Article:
Medine Altiok Architektur

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Projekte
  1. Muslimisches Wasch- und Gebetshaus Friedhof Finkenriek Hamburg 
  2. Umbau Hochbergerstrasse 158 Basel 
  3. Umbau und Erweiterung Pfarrzentrum Gerliswil Emmenbrücke
  4. Gemeindesaal Arlesheim
  5. Wohnhaus Aachen
  6. Umbau Metzgerei Aachen
  7. Wohnüberbauung Gockhausen
  8. Wohnüberbauung Sulperg Wettingen
  9. Neue Bibliothek Brixen
  10. Muslimische Privatklinik Hamburg
  11. Raiffeisenbank Wiedikon
  12. New Silk Road Park Xian
  13. House of the Arts Beirut
  14. Art Gallery Maribor
  15. Kunstdepot Münchenstein 
  16. Wohnüberbauung Kriens
  17. Wohnüberbauung Hauenstein
  18. Stadthaus Adliswil
  19. Lakeview Residences Bürgenstock
  20. Brick Leaf House London

Research/Publications 
  1. Mittelmeerland
  2. Stadtfabrik
  3. Types of Housing

Teaching 
  1. Transformation Studio
  2. Mittelmeerland
  3. Types of Housing
  4. Yamashita Pier
  5. Urban Detached Houses
  6. Teaching the Norm
  7. Pet Architecture

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Mark

6. Teaching the Norm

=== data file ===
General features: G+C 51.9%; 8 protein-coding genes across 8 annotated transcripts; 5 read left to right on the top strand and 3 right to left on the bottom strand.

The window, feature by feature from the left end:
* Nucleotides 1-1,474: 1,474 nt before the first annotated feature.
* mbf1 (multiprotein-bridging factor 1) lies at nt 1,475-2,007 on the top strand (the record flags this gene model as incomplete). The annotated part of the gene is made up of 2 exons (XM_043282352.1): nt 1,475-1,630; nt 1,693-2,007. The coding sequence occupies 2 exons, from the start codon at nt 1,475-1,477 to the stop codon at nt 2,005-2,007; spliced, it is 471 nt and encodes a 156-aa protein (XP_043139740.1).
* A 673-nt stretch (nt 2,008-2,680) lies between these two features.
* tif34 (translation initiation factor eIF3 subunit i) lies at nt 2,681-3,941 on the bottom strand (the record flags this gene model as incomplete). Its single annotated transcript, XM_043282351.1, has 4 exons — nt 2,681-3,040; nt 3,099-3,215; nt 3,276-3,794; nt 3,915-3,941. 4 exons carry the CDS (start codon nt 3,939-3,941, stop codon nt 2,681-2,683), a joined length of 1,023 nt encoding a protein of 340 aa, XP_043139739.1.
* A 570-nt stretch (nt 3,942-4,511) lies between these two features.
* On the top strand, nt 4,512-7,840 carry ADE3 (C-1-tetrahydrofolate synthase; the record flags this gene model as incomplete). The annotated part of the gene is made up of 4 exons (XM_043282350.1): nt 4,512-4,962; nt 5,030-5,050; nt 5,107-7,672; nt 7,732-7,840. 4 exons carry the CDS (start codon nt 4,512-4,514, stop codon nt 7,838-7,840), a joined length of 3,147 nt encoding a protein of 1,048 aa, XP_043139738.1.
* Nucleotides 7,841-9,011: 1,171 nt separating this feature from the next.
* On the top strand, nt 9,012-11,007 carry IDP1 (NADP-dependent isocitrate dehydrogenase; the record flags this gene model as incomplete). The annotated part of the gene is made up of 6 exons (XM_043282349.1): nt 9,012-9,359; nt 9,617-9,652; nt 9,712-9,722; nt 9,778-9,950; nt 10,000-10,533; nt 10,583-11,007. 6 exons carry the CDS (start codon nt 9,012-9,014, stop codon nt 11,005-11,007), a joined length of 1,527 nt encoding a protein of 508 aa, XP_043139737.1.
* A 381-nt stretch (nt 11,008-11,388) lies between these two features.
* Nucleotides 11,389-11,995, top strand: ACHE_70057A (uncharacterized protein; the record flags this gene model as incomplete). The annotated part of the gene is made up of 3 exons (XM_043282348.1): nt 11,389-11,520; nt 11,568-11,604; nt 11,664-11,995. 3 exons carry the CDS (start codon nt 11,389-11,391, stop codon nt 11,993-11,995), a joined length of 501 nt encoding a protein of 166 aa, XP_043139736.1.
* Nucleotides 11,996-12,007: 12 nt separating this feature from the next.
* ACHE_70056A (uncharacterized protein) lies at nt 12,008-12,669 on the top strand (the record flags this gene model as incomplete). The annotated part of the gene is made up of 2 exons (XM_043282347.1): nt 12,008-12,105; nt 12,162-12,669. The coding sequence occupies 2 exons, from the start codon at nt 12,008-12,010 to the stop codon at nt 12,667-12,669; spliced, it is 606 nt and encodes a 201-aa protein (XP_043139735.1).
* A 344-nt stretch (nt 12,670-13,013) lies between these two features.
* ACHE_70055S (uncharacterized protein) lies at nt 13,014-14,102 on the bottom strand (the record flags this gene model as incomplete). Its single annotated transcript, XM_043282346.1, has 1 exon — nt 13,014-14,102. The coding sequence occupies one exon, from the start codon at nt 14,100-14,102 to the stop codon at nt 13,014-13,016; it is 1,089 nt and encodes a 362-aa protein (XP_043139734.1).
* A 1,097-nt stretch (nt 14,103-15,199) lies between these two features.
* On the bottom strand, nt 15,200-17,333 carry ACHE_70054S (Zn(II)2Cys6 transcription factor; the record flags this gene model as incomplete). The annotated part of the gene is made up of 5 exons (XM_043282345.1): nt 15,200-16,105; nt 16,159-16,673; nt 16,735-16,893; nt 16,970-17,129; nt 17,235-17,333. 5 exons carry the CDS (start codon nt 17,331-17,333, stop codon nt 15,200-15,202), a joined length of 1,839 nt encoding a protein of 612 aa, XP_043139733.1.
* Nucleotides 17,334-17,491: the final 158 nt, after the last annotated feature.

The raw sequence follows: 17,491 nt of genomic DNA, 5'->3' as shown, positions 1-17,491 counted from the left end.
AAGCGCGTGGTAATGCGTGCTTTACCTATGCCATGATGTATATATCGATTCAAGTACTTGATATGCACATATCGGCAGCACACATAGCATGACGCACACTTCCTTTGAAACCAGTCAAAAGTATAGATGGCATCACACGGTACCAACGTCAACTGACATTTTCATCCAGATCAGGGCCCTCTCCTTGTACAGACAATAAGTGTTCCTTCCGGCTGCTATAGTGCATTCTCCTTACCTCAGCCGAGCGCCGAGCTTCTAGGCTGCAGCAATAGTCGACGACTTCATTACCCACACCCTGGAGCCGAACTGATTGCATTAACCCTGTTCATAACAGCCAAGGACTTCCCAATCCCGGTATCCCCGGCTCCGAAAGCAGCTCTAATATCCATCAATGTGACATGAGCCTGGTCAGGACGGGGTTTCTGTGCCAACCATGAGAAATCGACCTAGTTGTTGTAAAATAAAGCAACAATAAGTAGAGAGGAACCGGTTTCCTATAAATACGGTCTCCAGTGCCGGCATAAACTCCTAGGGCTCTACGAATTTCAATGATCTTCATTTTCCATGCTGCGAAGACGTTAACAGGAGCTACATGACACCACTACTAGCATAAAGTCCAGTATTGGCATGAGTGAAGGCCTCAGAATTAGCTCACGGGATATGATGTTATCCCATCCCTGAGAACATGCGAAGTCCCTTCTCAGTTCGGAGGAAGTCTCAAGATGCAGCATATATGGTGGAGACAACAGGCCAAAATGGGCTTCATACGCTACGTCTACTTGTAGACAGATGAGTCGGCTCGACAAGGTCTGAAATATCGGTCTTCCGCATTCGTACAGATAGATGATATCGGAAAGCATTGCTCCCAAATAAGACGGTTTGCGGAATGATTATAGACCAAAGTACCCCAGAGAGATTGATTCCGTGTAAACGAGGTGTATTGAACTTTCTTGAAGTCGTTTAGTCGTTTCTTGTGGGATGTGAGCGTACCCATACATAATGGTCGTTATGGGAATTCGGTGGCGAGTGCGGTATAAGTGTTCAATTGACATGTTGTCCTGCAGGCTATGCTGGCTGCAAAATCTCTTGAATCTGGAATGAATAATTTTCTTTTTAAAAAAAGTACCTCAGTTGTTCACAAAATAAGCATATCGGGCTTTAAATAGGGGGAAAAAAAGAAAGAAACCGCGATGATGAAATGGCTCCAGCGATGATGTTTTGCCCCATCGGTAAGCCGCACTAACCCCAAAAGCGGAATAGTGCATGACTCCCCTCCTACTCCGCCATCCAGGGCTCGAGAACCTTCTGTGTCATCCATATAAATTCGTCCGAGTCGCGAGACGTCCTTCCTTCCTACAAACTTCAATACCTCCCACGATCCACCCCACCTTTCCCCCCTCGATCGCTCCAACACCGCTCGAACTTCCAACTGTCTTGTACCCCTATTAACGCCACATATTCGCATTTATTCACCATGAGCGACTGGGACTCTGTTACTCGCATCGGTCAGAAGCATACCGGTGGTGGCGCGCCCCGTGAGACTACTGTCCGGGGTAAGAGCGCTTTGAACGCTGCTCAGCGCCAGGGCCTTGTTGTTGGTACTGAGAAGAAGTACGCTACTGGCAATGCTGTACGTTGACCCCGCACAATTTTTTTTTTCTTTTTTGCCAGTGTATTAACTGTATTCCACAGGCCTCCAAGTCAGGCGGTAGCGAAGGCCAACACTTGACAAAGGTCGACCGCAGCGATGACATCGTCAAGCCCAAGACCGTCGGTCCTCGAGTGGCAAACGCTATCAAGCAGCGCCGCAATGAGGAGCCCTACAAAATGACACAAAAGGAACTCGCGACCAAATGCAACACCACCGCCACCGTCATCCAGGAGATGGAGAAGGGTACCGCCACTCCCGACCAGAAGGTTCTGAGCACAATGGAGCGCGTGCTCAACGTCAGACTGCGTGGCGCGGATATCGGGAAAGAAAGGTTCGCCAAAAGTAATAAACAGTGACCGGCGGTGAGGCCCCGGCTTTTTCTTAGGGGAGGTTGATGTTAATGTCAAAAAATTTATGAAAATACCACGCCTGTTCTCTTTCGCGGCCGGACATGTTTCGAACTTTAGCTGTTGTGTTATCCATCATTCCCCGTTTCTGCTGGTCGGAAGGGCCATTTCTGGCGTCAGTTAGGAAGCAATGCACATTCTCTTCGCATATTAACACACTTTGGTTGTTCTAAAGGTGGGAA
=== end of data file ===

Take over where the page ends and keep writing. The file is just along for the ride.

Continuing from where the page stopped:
University D–ARCH ETH Zurich
Course Architectural Design Studio 1st year  
Dates 2005/06
Professor Dr Marc M. Angélil 
Assistants Medine Altiok, Inge Beckel, Dirk Hebel, Matthias Imgrüt, Marion Kalmer, Lukas Kueng, Zwi Kutner, Jesse Le Cavalier, Dominique Leutwyler, Martin Matter, Patrick Maisano, Michael Martin, Christoph Sauter, Deane Simpson, Cary Siress, Benjamin Theiler, Akay Zorlu, Andrew Whiteside


            The history of architecture is always simultaneously the history of housing the human body and of establishing the norms involved. Based upon this thesis, the first-year course of 2005/06 introduced the subject of the architectural norm into the established curriculum. While investigating and ultimately also questioning the norm, the course used it as a new didactic tool and general parameter to examine content. A large number of over 280 students and their collective experience with the norms of everyday life was regarded as a potential for teaching the course.
            By investigating our discipline’s production of normality, we wanted to test whether the critical potential within the structure of the first-year course can be made architectonically productive at the beginning of the overall curriculum by applying it to the environment familiar to the students. The idea was to provide students with an understanding of architectural practice, which defines architecture as a place in which social, political and aesthetic systems of rules and regulations are negotiated.
Mark